Hematopoiesis is a word originating from the two greek words αἷμα (haima) which means blood and the verb ποιεῖν (poien) which means to make/create. Hematopoiesis describes the process by which the organism creates and replenishes all the blood cell types that are required for the physiologic functions of the organism. The importance of the blood tissue can be highlighted by the many and discrete functions that it performs. These are accomplished through several different cell types forming the blood tissue (erythrocytes, platelets, macrophages, neutrophils, eosinophils, basophils, B-cells, T-cells, NK-cells). For example, the red blood cells or erythrocytes found in the circulating blood are mainly involved in the transport of O2 and CO2. Lymphocytes which are white blood cells are part of the immune system and actively participate in the defense of the organism against pathogens. In the adult organism hematopoietic cells are found not only in the blood but also in hematopoietic tissues such as the bone marrow, spleen, lymph nodes and thymus. Importantly, all mature hematopoietic cell types found in the blood tissues originate from rare hematopoietic stem cells (HSCs). These founder cells are quiescent, long-lived and are at the base of a well-studied cell differentiation hierarchy. HSCs robustly produce all the billions of mature blood cells that are required daily and throughout the entire life of the organism. HSCs are clinically relevant cells that have been used for over 50 years in transplantation and cell replacement therapies for leukemia and monogenic blood-related diseases.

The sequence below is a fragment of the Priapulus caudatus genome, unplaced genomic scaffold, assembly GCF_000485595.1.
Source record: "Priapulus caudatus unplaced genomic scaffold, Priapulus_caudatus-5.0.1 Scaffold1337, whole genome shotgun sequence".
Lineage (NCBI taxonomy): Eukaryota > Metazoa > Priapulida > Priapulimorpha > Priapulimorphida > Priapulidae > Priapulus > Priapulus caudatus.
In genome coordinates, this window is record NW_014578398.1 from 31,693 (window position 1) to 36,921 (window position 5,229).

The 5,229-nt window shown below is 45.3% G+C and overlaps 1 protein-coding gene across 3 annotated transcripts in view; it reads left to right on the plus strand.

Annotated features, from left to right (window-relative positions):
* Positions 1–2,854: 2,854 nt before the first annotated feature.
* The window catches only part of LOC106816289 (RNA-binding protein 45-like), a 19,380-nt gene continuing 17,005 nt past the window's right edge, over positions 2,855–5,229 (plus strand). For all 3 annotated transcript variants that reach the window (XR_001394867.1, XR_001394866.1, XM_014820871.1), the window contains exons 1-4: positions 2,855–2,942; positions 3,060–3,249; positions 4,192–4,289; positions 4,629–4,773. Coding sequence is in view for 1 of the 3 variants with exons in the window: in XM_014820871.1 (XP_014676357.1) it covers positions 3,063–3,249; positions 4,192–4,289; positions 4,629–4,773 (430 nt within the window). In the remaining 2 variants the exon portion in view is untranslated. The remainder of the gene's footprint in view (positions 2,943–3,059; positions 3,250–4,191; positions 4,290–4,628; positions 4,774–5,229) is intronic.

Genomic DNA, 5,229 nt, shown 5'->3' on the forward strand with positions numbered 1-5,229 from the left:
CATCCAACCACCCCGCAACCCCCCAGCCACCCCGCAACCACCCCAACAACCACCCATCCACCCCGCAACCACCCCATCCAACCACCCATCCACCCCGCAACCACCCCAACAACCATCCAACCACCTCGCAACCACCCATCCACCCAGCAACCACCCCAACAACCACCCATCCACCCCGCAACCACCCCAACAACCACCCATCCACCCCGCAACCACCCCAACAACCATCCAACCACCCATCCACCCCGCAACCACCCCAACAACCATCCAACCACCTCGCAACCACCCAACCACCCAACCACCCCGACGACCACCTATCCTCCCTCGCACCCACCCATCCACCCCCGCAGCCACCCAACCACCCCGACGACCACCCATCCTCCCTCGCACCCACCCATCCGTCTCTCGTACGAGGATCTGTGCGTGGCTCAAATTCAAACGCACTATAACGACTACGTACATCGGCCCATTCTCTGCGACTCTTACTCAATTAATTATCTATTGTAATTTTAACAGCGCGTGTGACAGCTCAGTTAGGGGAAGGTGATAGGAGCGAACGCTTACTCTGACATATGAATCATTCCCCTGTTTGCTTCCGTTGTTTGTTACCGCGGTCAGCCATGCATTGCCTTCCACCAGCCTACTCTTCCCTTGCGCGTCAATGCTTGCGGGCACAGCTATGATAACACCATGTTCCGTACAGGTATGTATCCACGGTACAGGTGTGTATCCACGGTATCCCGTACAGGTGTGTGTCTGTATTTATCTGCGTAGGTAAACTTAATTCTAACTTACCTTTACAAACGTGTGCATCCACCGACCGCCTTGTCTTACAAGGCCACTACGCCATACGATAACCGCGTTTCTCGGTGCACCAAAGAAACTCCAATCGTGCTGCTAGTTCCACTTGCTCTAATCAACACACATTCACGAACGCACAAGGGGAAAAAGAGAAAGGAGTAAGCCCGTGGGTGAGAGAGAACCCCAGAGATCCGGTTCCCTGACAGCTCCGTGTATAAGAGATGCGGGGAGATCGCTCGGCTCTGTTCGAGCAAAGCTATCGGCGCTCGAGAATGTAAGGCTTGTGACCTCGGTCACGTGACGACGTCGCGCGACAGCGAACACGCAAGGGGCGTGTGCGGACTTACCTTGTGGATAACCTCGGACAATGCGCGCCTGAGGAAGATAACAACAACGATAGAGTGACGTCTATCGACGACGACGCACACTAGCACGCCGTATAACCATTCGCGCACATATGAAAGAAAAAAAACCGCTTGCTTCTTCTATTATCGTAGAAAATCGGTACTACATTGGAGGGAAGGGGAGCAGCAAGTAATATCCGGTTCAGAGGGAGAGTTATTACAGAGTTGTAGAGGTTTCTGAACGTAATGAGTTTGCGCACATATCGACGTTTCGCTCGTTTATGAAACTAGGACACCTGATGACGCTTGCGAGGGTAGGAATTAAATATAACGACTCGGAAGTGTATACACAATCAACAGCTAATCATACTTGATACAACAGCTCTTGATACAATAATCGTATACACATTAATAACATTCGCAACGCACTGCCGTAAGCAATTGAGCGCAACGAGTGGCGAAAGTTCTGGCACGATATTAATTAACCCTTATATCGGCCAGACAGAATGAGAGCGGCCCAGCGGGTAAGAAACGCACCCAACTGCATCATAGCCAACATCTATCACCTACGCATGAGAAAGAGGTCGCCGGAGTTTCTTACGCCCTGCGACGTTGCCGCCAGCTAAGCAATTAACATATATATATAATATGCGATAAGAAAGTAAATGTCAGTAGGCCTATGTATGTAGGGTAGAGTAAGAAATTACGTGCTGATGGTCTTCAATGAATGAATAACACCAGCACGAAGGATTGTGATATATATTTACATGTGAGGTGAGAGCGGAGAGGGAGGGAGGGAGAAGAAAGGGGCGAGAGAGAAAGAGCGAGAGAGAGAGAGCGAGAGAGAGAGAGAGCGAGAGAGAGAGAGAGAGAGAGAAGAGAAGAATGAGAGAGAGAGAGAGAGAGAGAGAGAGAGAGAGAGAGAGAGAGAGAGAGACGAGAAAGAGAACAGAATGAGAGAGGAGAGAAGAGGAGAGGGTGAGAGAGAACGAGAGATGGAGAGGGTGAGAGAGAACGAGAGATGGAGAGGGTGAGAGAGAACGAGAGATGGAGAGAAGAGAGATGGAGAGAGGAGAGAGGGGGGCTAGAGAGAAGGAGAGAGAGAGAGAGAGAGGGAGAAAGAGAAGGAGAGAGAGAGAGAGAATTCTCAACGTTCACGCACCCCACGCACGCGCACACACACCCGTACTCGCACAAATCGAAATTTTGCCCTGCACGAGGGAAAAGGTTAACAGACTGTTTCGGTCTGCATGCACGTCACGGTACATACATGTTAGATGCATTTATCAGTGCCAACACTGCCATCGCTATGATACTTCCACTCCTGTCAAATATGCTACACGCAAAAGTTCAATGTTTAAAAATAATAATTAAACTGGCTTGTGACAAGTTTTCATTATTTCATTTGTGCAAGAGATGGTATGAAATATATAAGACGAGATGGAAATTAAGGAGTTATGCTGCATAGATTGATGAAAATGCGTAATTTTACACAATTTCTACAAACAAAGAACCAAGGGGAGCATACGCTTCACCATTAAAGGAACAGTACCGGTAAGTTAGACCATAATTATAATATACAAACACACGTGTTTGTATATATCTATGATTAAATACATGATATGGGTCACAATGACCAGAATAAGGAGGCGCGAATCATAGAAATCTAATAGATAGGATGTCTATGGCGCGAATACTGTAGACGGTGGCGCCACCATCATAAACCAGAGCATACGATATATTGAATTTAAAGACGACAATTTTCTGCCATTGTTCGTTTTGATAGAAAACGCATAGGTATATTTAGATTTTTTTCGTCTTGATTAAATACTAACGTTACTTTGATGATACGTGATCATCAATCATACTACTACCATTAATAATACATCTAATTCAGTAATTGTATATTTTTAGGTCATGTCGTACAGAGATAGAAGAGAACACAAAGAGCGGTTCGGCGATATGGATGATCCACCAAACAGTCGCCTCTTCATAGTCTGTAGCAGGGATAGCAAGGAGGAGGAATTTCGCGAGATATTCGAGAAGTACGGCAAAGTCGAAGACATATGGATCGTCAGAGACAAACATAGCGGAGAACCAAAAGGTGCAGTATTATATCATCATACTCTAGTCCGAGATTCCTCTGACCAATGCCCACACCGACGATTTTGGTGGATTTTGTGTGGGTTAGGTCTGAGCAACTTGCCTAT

Hematopoiesis, blood cells, stem cells
E.A. Dzierzak (Elaine)
Erasmus University Rotterdam
The research has been funded by ZonMW (Dutch Medical Research Council, (911- 09-036), FES NIRM (Dutch Innovation Grant) and NIH (RO37 DK54077)
Erasmus MC: University Medical Center Rotterdam

Kaimakis, P. (2013, January 23). Gata2 in Embryonic Hematopoiesis. Erasmus University Rotterdam. Retrieved from http://hdl.handle.net/1765/38599